Abigail Adams to John Adams
Febry 12. 1777
Mr. Bromfield was so obliging as to write me Word that he designd a journey to the Southern States, and would take perticuliar care of a Letter to you. I rejoice in so good an opportunity of letting you know that I am well as usual, but that I have not yet got reconciled to the great distance between us. I have many melancholy Hours when the best company is urksome to me, and solitude the greatest happiness I can enjoy.
I wait most earnestly for a Letter to bring me the welcome tidings of your safe arrival. I hope you will be very perticuliar and let me know how you are after your fatigueing journey. How you are accommodated. How you like Maryland. What state of mind you find the C[ongre]ss in, and what may be communicated relative to their proceedings. You know how little intelegance we received during your stay here with regard to what was passing there or in the Army. We know no better now, all communication seems to be embaressed. I got more knowledge from a Letter wrote to you from your Namesake which I received since you left me,1 than I had before obtaind since you left P[hiladelphi]a. I find by that Letter that six Hessian officers together with Col. Campel had been offerd in exchange for General Lee. I fear he receives very ill Treatment, the terms were not complied with as poor Campbel finds. He was much surprized when the officers went to take him, and beg’d to know what he had been guilty of? They told him it was no crime of his own but they were obliged tho reluctantly to commit him to Concord jail in consequence of the ill treatment of General Lee. He then beged to know how long his confinement was to last, they told him that was imposible for them to say, since it lay wholy in the power of General How to determine it.2
By a vessel from Bilboa we have accounts of the safe arrival of Dr. F——g in France ten day[s] before She saild;3 a French Gentleman who came passenger says we may rely upon it that 200 thousand Russians will be here in the Spring.
A Lethargy seems to have seazd our Country Men. I hear no more of molessting or routing those troops at Newport than of attacking Great Britain.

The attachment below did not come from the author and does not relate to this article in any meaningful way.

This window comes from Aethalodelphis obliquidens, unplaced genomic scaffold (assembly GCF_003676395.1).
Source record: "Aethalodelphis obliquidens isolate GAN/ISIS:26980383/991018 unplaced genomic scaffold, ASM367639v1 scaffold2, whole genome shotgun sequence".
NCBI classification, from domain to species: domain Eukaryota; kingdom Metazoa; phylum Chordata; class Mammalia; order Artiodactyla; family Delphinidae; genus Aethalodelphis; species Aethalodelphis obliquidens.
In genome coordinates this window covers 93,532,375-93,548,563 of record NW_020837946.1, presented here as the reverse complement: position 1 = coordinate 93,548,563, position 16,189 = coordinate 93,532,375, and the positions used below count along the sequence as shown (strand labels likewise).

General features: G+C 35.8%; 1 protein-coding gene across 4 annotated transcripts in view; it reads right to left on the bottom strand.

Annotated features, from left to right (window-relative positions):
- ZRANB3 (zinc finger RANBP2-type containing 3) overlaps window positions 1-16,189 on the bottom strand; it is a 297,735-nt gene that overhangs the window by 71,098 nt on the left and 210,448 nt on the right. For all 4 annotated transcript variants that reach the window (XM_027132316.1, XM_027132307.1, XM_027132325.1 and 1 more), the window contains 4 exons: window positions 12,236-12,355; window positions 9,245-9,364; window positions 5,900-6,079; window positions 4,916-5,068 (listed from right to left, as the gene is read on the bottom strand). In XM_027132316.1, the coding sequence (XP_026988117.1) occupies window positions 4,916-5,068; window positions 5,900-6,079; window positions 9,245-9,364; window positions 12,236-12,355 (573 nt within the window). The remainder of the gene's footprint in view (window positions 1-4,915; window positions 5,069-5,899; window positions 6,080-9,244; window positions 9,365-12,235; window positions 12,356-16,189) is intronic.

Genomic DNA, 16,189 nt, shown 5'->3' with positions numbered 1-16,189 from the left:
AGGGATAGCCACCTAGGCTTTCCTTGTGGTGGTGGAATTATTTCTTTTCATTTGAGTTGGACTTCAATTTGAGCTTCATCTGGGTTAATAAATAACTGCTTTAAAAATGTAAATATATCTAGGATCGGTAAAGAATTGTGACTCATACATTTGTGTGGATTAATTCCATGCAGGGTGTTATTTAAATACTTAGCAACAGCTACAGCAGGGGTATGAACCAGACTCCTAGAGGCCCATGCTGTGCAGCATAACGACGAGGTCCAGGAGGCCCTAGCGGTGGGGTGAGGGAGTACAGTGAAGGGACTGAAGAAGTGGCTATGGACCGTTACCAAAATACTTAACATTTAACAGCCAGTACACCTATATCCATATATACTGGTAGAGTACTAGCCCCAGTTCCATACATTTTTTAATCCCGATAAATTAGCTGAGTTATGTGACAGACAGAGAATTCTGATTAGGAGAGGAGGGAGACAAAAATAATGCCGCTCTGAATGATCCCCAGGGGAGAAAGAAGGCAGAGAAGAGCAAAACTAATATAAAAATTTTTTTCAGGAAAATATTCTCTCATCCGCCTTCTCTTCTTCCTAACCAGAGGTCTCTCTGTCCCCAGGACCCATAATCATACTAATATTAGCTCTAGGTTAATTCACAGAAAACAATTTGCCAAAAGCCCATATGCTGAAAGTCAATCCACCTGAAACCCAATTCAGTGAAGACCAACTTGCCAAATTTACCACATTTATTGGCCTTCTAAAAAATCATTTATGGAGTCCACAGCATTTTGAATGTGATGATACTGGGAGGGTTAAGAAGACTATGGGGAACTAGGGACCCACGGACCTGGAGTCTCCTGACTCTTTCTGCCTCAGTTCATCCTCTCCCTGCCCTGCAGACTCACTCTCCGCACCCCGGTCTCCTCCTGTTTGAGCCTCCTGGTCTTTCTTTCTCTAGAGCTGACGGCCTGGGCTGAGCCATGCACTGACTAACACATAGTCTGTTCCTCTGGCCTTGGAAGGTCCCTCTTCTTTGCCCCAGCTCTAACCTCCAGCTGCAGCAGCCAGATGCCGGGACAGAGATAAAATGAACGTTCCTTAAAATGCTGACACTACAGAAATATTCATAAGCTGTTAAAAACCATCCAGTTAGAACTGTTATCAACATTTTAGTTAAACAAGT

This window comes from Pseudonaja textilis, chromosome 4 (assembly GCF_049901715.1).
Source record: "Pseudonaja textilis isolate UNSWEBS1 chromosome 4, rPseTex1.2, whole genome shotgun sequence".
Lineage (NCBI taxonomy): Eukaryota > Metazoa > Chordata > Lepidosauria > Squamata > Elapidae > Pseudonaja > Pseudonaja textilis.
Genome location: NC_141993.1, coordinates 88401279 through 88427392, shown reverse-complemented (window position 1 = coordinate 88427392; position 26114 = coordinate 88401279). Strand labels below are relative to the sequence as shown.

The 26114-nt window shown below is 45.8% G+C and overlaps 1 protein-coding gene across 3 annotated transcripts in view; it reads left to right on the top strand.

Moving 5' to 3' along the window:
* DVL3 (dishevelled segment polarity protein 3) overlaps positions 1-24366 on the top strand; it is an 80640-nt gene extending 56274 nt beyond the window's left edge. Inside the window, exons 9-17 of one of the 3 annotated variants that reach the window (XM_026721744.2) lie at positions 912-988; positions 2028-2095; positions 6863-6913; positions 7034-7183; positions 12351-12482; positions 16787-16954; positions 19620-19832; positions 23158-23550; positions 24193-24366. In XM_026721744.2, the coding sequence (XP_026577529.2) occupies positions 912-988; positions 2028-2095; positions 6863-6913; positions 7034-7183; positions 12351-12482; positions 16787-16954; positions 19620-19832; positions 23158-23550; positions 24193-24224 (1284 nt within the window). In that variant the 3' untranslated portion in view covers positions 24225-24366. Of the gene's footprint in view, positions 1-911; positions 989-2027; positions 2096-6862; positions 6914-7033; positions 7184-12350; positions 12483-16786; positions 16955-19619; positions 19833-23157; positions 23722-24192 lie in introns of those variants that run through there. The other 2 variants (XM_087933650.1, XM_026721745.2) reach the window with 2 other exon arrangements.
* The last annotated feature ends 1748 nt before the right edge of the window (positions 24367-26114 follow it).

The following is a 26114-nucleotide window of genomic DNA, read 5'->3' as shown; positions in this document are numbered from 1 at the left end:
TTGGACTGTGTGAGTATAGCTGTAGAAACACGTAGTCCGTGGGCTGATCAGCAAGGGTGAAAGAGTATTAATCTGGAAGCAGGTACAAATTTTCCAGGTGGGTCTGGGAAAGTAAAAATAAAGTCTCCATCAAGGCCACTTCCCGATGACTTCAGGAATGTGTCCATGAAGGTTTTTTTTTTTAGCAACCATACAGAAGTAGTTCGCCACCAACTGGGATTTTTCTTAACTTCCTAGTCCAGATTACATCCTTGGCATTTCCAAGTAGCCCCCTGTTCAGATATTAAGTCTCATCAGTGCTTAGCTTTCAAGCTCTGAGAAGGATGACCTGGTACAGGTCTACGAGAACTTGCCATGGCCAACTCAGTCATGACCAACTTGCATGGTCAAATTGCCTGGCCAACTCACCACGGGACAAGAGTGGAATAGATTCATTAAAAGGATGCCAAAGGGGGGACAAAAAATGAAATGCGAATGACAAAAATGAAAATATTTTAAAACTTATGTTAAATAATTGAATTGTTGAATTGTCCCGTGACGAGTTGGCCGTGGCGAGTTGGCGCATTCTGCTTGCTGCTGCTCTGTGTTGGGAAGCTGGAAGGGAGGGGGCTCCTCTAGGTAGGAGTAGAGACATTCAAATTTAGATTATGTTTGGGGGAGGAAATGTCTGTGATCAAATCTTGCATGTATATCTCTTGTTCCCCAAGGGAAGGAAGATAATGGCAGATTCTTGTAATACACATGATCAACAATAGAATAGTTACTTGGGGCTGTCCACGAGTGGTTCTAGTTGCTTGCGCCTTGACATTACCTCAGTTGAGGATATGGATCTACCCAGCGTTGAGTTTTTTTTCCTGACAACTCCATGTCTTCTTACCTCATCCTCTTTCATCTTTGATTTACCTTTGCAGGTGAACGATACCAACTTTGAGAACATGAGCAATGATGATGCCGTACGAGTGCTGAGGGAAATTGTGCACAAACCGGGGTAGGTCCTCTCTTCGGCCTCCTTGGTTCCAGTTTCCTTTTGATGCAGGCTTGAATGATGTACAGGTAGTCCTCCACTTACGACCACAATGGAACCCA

We just begin to talk of raising our Men for the Standing Army. I wish to know whether the reports may be Credited of the Southern Regiments being full?
You will write me by the Bearer of this Letter, to whose care you may venture to commit any thing you have Liberty to Communicate. I have wrote you twice before this, hope you have received them. The Children all desire to be rememberd—so does your
RC (Adams Papers); addressed in an unidentified hand: “To The Honble: John Adams Esqr. at Philadelphia”; endorsed: “Portia. ans. March 7.”
1. Samuel Adams to JA, Baltimore, 9 Jan. 1777 (Adams Papers), printed in JA, Works description begins The Works of John Adams, Second President of the United States: with a Life of the Author, ed. Charles Francis Adams, Boston, 1850–1856; 10 vols. description ends , 9:448–450.
2. Lt. Col. Archibald Campbell of the 71st Regiment of Highlanders, a member of Parliament, had been captured when the transport in which he had come out put into Boston harbor just after the British squadron had left there in June 1776 (DNB description begins Leslie Stephen and Sidney Lee, eds., The Dictionary of National Biography, New York and London, 1885–1900; 63 vols. plus supplements. description ends ; William Bell Clark, George Washington’s Navy, Baton Rouge, 1960, p. 160 ff.). When placed in a common jail at Concord in retaliation for alleged British mistreatment of Gen. Charles Lee, Campbell appealed to Washington, who wrote the Massachusetts Council a severe letter on the subject, 28 Feb. 1777 (Writings, ed. Fitzpatrick description begins The Writings of George Washington from the Original Manuscript Sources, 1745–1799, ed. John C. Fitzpatrick, Washington, 1931–1944; 39 vols. description ends , 7:207–208).
3. AA commonly spelled Franklin’s name “Frankling.” He had sailed from the Delaware on 29 Oct. and arrived at Nantes on 8 Dec. or a day or so before (Wharton, ed., Dipl. Corr. Amer. Rev. description begins Francis Wharton, ed., The Revolutionary Diplomatic Correspondence of the United States, Washington, 1889; 6 vols. description ends , 2:216–217, 221).